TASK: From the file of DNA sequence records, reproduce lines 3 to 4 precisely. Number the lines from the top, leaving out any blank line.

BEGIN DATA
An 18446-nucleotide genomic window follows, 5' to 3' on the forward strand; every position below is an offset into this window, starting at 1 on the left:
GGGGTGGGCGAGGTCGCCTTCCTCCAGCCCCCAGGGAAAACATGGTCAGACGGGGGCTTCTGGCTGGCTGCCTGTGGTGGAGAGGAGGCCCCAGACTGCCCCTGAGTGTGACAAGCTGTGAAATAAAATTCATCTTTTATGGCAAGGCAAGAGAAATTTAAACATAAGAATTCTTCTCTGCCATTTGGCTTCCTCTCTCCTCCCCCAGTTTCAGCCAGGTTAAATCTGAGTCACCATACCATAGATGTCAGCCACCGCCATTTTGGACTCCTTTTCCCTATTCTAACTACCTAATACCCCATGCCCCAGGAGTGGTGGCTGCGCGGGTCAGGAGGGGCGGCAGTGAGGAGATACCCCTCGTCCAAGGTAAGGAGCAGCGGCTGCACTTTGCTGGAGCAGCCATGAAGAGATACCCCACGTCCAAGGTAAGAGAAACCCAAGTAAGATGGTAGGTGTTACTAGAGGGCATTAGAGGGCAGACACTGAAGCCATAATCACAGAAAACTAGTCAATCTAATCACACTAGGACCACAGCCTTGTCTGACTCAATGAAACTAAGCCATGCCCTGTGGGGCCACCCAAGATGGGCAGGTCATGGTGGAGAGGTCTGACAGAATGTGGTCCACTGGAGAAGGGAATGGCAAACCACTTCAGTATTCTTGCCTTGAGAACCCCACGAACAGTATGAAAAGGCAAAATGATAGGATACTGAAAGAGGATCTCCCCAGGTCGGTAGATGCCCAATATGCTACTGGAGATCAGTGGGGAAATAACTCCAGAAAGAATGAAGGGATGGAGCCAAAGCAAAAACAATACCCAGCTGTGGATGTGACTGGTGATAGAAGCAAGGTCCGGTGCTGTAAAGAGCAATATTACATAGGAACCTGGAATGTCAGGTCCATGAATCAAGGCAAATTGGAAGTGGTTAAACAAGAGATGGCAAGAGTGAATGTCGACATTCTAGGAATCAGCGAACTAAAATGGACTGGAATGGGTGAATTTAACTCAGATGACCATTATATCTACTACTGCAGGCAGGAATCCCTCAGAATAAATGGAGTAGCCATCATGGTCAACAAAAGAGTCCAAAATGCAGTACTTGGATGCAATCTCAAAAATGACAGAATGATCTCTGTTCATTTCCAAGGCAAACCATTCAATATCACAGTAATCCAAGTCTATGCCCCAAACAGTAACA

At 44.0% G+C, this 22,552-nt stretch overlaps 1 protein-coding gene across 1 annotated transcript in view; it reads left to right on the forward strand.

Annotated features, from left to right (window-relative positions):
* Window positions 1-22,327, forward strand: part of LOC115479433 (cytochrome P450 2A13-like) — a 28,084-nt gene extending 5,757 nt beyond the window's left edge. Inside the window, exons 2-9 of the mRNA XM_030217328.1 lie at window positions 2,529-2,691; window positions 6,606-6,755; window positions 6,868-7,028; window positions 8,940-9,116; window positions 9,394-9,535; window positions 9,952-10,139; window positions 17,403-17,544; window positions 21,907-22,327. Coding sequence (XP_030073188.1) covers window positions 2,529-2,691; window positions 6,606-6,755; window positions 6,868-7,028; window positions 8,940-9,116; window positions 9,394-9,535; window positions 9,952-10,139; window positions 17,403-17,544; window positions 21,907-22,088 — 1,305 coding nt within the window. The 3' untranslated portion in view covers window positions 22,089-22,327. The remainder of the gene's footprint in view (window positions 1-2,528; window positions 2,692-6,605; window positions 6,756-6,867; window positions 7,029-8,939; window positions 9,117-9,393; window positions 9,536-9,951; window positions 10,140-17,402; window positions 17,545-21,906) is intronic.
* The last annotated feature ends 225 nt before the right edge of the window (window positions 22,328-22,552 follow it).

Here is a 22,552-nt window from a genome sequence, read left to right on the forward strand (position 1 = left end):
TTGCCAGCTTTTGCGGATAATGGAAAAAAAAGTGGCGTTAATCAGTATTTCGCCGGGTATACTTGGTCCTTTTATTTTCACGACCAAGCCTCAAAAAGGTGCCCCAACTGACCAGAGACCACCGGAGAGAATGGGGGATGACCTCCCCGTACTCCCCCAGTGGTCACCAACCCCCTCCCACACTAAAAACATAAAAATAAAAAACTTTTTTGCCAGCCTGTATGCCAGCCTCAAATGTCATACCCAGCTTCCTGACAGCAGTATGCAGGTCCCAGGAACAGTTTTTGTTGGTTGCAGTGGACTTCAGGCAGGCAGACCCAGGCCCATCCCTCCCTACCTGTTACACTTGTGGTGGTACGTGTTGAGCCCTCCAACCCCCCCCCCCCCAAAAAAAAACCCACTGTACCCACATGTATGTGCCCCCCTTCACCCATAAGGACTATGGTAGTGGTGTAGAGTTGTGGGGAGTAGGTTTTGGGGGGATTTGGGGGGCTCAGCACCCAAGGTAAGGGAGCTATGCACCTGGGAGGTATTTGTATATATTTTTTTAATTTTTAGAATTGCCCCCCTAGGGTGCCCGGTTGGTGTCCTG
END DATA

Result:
At 44.0% G+C, this 22,552-nt stretch overlaps 1 protein-coding gene across 1 annotated transcript in view; it reads left to right on the forward strand.

Annotated features, from left to right (window-relative positions):